I don't remember much about my run through this module as a youth. I do recall that, once again, my old chum Byron the Chaotic was at the helm--he was the go-to module guy in our group for whatever reason. Though, without a significant town component to the adventure--more on this later--the chaos factor barely cracked the Richter Scale. Also of note: my halfling fell through the floor and died early-on in the affair. Then, my replacement character, a feeble MU born with only 1 hit point, bought the farm on the Sea Ghost in what would end up being a TPK; a fairly typical outcome of this module I'm told.
But on reading U1 now, 82 years later, the module exudes a sense of unfulfilled potential. Whatever points this thing earns for Goth and Gloom and all that Britishy stuff it loses because of one crucial, glaring, egregious oversight that will forever keep Saltmarsh off the list of super-awesome mega-raddest modules of all time: despite all the action that's supposed to go down in the town of Saltmarsh, the authors didn't bother actually creating the town.
The module pretty much demands that you interact with certain members of the town council, some idiotic poacher, and, later in the story, a couple of local guardsmen, meanwhile insisting that the townsfolk stonewall the party for a few days before they set out for the haunted house. Indeed, the text of the module indicates that the PCs should be dealing intimately with parties in the village not just at the outset of the adventure but repeatedly throughout this and future adventures. For all that interaction between town and dungeon locale you'd think they would have accommodated the DM by actually providing a friggin' village! By not including so much as a map indicating where the town is in relation to the haunted house, the DM is discouraged from engaging the town at all.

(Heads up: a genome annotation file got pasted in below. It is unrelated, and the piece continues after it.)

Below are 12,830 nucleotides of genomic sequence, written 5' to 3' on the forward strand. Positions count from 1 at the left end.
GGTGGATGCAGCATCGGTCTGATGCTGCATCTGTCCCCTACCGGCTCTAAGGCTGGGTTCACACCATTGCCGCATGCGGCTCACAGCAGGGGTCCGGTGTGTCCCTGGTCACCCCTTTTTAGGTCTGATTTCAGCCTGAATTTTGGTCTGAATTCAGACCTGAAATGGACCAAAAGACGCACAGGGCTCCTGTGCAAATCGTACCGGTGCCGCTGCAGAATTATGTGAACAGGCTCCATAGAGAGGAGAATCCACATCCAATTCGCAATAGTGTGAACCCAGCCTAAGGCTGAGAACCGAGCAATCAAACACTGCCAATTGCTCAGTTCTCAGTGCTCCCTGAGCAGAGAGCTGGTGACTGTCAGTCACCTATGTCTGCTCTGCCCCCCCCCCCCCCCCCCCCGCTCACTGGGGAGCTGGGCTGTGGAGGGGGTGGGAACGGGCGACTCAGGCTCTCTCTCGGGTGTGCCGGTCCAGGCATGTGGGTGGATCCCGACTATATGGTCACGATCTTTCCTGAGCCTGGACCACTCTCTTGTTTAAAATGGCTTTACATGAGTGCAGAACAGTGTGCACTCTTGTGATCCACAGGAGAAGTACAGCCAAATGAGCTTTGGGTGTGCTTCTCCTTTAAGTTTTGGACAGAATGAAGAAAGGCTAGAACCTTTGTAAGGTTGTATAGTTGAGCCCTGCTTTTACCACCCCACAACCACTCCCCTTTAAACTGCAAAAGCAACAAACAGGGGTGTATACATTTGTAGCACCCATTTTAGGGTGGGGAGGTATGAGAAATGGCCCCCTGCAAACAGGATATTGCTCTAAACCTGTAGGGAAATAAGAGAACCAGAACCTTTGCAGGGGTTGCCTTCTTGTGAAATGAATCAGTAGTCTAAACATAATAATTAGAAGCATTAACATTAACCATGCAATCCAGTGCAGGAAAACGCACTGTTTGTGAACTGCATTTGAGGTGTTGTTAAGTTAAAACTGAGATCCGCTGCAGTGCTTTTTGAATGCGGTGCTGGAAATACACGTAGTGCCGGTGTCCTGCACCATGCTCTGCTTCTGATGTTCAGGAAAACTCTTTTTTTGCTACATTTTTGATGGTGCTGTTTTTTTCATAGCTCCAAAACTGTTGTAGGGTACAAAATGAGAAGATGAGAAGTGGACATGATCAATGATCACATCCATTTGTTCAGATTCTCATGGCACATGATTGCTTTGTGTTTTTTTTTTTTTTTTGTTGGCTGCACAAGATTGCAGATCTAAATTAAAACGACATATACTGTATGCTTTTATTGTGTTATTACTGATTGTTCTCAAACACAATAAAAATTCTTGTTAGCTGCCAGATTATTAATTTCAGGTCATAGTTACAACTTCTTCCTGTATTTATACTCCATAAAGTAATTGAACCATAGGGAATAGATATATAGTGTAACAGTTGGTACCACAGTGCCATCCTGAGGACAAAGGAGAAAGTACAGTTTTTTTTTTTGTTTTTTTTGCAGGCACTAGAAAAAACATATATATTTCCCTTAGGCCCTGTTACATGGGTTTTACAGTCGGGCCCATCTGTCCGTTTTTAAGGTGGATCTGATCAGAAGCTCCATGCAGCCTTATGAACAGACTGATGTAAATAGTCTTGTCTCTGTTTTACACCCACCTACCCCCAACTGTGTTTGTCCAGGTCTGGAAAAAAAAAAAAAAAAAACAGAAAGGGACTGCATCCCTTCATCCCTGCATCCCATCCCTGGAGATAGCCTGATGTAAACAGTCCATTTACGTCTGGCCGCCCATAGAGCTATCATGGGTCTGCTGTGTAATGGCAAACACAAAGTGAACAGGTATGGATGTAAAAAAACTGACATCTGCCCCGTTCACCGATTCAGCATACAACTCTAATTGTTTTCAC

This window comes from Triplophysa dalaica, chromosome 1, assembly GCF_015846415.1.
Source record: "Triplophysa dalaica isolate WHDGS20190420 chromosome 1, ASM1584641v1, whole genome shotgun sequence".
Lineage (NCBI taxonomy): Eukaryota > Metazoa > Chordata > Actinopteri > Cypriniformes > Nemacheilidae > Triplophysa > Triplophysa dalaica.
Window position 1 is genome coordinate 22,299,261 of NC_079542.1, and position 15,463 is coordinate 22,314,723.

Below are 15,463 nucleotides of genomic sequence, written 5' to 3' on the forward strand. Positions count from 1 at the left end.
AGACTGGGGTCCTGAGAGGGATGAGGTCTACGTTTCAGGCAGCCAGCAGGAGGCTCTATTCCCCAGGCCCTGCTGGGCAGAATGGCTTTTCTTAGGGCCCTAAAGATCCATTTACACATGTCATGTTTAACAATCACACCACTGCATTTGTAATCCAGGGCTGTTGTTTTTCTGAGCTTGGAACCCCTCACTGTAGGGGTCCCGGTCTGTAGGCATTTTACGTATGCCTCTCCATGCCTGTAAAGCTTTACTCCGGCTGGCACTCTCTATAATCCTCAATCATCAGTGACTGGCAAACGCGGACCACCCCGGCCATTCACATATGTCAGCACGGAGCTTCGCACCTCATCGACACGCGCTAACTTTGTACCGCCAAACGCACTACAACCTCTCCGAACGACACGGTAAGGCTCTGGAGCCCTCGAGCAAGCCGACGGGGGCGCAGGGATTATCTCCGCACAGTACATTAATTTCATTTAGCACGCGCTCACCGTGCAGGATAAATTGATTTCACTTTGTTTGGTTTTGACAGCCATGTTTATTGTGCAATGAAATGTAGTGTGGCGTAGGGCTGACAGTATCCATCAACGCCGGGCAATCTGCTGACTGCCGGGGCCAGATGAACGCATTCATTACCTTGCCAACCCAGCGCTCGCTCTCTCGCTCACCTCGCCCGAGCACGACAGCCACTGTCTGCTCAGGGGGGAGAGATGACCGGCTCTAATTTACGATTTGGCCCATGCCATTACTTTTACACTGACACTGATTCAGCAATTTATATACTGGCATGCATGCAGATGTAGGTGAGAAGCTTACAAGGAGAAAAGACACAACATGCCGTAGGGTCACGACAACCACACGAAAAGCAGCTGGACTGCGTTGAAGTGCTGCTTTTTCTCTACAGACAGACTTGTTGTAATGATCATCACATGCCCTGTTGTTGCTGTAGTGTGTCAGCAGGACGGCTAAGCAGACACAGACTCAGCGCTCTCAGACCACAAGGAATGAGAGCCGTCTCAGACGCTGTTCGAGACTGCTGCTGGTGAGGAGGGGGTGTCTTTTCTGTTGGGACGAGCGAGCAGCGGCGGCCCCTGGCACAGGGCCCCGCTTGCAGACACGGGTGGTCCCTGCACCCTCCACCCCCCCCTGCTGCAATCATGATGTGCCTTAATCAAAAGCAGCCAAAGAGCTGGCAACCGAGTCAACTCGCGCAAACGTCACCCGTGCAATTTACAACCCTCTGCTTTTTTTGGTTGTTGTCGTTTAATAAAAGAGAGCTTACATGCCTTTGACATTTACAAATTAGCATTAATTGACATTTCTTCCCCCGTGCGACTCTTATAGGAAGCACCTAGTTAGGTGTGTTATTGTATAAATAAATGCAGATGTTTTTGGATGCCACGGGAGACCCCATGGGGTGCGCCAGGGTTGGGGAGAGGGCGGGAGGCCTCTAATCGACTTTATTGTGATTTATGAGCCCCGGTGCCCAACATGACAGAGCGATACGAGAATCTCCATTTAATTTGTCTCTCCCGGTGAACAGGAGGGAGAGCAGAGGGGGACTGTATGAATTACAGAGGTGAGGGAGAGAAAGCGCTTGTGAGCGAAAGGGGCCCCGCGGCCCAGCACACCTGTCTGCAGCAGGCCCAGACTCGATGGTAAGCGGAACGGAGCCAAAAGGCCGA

Compare this to T1 where the moathouse and the nearby village need not have any interaction whatsoever: if you cut the module in half and handed the moathouse portion to one DM and the Hommlet portion to another DM, after a thorough reading neither would know that he was missing any material. And yet, no one has ever once taken a run at the moathouse without first dallying at the Inn of the Welcome Wench.
Now, a lot of optimists will tell you that the town of Saltmarsh is "well fleshed out" or "given glorious life" or other glowing terms of admiration. They, obviously, are more imaginative than I, cuz in my opinion just saying that there's a "web of intrigue" in town doesn't make it so. There's no map, no NPC descriptions of any merit, no names of establishments to visit... sigh. Which is really too bad because even some very basic info on the village would have given the DM's creativity some traction to get started. Instead the authors hand you a clean slate and tell you to get to work. Don't get me wrong, I do fine with clean slates; but I like modules for the opportunity to see other people's ideas on adventure, not to do homework.